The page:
The surprise return of the Daleks is a masterful idea. By implanting the return of a major villain early in the story – in this case The Cybermen – the story tricks the audience into their own self deception. After all, Doctor Who always has one villain of the week, as with most shows. Despite this misdirection, the clues remain present throughout. The void sphere that contains the surprise Daleks remains Dalekesque; it’s gold and - obviously – spherical, two trademarks of the new Dalek design. Certainly one can’t accuse the production from making their comeback too obscure; the clues are there. Therefore, when the Daleks do appear, the debut is made even more pleasurable knowing you’ve not been unfairly hoodwinked, simply misdirected.

Bringing the Cybermen and Daleks together in a fight – the central theme of Doomsday – is an audacious move. With less than an hour to tell the story and bring these forces together – and within the budgetary constraints - is a monumental production feat. And these monsters feel appropriately balanced in regards to their might. The Daleks are more powerful than the Cybermen. The show makes no attempt to hide that and it has always been an accepted measurement throughout the classic series. One of the elements that make this encounter so special is the dialogue and interaction between the two foes. The dialogue between the Daleks and Cybermen verges on schoolyard taunting yet as humorous as it is, it still manages to capture their personalities and different ideologies. I was originally a little concerned that a battle between two hybrid beasts with related antagonistic goals may simply underscore the similarities between the two villains. In fact, their confrontation manages to emphasize the different characteristics between Cybermen and Dalek, thanks in particular to this clever and quite whimsical bit of verbal sparring.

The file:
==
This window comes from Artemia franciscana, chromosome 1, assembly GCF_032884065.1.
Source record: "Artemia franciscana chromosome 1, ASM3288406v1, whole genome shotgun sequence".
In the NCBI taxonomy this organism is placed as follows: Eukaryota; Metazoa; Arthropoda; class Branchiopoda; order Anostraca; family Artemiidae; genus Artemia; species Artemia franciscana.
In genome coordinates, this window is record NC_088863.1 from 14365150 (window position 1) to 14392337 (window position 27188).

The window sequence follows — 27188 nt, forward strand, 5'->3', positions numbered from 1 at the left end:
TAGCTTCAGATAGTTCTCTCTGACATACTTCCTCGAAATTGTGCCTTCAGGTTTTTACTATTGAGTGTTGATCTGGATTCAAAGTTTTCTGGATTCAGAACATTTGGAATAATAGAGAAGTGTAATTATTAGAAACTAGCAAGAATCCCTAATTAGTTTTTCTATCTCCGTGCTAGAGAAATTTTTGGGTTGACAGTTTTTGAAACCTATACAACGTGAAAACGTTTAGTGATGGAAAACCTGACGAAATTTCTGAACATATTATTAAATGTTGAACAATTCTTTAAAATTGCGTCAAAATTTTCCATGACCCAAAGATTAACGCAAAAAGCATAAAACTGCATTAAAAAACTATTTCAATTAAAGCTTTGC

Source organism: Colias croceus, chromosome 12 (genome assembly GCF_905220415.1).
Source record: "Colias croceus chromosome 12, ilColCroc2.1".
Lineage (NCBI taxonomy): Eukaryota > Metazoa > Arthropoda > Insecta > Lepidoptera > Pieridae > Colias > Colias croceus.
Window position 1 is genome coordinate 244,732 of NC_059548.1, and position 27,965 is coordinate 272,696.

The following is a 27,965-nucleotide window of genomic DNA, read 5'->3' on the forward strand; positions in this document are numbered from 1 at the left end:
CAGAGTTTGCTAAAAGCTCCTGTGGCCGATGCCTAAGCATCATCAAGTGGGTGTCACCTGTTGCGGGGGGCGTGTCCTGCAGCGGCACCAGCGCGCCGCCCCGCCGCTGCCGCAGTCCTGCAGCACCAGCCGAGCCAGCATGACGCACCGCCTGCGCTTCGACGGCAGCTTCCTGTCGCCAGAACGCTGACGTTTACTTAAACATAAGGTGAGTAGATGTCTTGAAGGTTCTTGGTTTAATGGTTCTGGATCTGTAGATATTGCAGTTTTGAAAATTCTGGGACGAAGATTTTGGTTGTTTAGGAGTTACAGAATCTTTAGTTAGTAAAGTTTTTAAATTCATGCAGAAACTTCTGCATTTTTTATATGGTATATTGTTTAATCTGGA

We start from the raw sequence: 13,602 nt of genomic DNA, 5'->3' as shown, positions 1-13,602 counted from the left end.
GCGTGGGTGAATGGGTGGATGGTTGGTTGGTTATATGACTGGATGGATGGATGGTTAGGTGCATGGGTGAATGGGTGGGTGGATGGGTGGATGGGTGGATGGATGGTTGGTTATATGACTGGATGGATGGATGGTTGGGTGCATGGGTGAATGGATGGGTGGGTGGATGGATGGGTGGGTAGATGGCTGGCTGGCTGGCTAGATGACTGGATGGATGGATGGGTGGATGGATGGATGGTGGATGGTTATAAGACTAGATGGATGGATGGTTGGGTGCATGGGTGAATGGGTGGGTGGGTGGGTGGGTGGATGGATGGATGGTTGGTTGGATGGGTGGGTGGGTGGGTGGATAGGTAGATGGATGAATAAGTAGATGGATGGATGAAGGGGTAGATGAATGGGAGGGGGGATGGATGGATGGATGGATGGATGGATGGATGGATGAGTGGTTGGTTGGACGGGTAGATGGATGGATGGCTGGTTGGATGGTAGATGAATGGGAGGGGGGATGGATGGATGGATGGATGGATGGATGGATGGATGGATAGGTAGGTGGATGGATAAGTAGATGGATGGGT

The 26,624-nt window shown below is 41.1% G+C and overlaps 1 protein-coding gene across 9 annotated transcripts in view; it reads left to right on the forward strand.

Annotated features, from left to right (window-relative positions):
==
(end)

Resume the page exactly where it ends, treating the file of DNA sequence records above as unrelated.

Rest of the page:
Where the story works very well is in its resolution of the Tyler family. When alternative Pete Tyler walked away from Rose in “Age of Steel” I feared that any possible return later on in the series might weaken that excellent resolution. His abrasive departure from the episode was very refreshing. However, the return of Mickey and Pete from the alternate dimension brings a totally different and satisfying solution to the dysfunctional family with all members – including Rose – being left in an alternate dimension to start anew as a full unit.

The prologue to this story implies quite strongly that Rose dies, and morbid little viewer than I am, I was quite looking forward to this potentially emotional and final end to the character. This is not the case. Davies has justified this with a fair comment that Doctor Who isn’t really meant to be that dark and such a death maybe out of sync with the show. Certainly the death of a companion helps creates an extra tension to Doctor Who – as I think Adric’s swansong proved. After all, we know the Doctor won’t die, but if the companion is vulnerable, we have more tension. The more tension, the longevity of the show increases before it ultimately becomes formulaic. That said, in regards to Rose, not dying does have a certain story logic. The Jackie and the Doctor’s story arc has always been about Rose’s safety with the Time Lord and a resolution in which he succeeds in keeping her safe does seem more befitting the show. While in some ways the Doctor is tragic, and is always in the midst of disaster, his presence should be positive. Leaving a broken family without its daughter is too bleak. Companions should have the risk of mortality, but with Rose Tyler the repercussions of her death would make the Doctor's travels questionable: Would he really be a force for good, or simply a harbinger of doom? Since the Doctor is a source of good for young and old, Rose’s death would have been far more destructive that it initially appears.